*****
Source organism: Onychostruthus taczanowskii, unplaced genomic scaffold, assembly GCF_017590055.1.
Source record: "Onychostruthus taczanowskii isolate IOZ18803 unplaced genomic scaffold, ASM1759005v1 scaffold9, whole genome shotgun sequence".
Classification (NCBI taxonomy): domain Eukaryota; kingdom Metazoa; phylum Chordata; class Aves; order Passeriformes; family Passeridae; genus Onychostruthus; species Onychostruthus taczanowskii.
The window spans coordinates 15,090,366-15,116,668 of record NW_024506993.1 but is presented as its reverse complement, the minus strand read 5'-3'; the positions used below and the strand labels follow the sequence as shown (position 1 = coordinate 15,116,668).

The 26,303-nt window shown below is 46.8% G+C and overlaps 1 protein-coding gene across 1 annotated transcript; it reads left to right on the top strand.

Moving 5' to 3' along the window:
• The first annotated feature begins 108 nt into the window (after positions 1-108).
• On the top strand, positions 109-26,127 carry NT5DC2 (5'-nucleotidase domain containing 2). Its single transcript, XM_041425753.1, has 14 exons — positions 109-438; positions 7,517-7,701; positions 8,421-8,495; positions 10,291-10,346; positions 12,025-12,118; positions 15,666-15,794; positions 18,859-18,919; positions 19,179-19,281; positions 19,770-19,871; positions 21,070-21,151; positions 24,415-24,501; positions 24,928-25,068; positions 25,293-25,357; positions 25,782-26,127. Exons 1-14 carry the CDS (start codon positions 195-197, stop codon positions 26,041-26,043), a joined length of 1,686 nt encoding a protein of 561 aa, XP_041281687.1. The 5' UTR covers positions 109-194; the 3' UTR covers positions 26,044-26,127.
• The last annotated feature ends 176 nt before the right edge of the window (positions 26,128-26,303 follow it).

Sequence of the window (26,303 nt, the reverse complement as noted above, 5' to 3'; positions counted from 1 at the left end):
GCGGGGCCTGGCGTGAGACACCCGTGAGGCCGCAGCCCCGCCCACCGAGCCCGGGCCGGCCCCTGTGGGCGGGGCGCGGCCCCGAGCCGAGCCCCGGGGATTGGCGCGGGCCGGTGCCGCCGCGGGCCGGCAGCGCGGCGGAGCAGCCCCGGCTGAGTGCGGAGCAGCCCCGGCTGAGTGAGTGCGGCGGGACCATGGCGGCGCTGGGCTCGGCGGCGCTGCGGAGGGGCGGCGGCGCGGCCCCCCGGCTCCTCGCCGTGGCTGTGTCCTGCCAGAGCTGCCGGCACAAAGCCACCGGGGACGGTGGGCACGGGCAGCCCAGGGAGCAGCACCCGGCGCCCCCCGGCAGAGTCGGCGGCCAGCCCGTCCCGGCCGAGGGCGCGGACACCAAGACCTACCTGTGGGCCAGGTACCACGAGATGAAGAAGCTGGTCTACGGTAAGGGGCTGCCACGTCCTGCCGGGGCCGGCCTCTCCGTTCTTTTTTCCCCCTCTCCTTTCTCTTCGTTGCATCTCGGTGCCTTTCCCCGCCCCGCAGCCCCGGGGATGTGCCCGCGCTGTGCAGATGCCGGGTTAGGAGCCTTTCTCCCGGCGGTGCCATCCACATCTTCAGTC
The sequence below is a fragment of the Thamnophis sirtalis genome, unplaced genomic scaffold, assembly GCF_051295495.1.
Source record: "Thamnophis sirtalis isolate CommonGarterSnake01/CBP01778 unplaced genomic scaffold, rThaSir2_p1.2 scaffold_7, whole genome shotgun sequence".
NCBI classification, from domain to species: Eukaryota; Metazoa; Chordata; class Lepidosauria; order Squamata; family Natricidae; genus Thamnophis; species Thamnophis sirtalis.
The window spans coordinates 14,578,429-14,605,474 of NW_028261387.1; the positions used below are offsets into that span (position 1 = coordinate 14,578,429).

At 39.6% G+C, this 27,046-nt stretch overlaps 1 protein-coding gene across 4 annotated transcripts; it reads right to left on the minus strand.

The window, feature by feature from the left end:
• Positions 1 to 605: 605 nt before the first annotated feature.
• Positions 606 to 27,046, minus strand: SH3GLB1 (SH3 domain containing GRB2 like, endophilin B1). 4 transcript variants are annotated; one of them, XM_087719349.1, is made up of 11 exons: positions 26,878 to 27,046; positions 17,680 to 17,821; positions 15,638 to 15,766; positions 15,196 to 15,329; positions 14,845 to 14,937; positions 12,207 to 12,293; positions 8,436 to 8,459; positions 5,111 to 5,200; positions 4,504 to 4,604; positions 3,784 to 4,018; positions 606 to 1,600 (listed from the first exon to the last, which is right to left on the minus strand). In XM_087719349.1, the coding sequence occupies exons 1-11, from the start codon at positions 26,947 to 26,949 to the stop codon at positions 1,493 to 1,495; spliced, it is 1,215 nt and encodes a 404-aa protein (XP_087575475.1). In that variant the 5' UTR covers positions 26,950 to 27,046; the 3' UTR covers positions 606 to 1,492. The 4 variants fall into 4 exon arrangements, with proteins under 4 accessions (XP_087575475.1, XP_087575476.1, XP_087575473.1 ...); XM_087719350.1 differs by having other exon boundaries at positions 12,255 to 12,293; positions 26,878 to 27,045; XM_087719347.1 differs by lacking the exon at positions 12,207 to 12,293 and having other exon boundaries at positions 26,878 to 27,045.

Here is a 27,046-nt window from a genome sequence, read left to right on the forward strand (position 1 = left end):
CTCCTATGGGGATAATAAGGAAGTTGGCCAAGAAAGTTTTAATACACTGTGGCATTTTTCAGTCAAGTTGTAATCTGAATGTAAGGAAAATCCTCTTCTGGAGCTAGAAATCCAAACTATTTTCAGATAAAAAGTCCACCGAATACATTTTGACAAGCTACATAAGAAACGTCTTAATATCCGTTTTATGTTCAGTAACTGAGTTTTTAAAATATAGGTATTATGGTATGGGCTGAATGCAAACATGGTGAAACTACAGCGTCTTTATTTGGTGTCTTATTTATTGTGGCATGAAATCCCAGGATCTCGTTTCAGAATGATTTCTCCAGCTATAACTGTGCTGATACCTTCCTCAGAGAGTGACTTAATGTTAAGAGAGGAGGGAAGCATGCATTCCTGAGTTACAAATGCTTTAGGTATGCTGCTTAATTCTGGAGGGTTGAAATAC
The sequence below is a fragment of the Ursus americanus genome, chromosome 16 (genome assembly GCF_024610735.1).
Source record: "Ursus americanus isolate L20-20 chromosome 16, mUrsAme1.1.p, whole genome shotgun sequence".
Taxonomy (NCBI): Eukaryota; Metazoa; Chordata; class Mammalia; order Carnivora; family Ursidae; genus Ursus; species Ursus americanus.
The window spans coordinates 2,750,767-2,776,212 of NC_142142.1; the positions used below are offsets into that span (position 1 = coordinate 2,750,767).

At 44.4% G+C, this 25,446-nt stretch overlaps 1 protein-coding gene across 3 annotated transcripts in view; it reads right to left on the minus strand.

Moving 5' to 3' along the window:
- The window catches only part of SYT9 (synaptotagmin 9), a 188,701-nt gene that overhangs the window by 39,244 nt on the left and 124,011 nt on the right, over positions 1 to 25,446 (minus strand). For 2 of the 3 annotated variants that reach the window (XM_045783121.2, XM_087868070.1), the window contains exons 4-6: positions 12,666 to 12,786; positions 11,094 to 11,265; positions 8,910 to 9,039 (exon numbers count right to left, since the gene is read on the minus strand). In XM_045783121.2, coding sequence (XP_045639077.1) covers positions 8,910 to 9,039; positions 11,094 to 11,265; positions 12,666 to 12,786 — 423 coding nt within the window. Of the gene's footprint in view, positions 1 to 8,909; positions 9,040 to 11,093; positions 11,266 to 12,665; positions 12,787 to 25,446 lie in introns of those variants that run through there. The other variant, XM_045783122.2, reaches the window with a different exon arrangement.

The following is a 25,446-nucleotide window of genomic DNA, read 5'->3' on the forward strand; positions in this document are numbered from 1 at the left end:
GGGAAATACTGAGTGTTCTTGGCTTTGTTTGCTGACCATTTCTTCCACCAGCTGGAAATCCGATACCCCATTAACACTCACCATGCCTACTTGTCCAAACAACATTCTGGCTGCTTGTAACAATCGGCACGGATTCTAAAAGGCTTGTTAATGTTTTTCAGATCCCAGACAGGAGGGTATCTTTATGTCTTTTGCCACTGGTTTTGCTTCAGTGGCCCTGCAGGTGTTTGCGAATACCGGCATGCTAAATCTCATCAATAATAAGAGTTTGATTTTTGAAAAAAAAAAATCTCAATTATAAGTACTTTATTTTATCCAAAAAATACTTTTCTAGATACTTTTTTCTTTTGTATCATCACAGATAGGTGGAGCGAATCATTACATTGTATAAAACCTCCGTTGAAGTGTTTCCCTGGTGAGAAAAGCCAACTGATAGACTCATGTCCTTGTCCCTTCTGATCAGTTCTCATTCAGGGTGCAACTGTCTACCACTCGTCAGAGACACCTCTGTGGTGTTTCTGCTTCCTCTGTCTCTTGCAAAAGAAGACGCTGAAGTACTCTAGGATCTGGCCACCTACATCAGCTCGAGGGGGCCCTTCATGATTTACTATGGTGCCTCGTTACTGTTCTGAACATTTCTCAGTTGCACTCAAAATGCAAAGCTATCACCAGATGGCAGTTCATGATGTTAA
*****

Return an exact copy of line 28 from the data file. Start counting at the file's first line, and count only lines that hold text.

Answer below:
- The window catches only part of SYT9 (synaptotagmin 9), a 188,701-nt gene that overhangs the window by 39,244 nt on the left and 124,011 nt on the right, over positions 1 to 25,446 (minus strand). For 2 of the 3 annotated variants that reach the window (XM_045783121.2, XM_087868070.1), the window contains exons 4-6: positions 12,666 to 12,786; positions 11,094 to 11,265; positions 8,910 to 9,039 (exon numbers count right to left, since the gene is read on the minus strand). In XM_045783121.2, coding sequence (XP_045639077.1) covers positions 8,910 to 9,039; positions 11,094 to 11,265; positions 12,666 to 12,786 — 423 coding nt within the window. Of the gene's footprint in view, positions 1 to 8,909; positions 9,040 to 11,093; positions 11,266 to 12,665; positions 12,787 to 25,446 lie in introns of those variants that run through there. The other variant, XM_045783122.2, reaches the window with a different exon arrangement.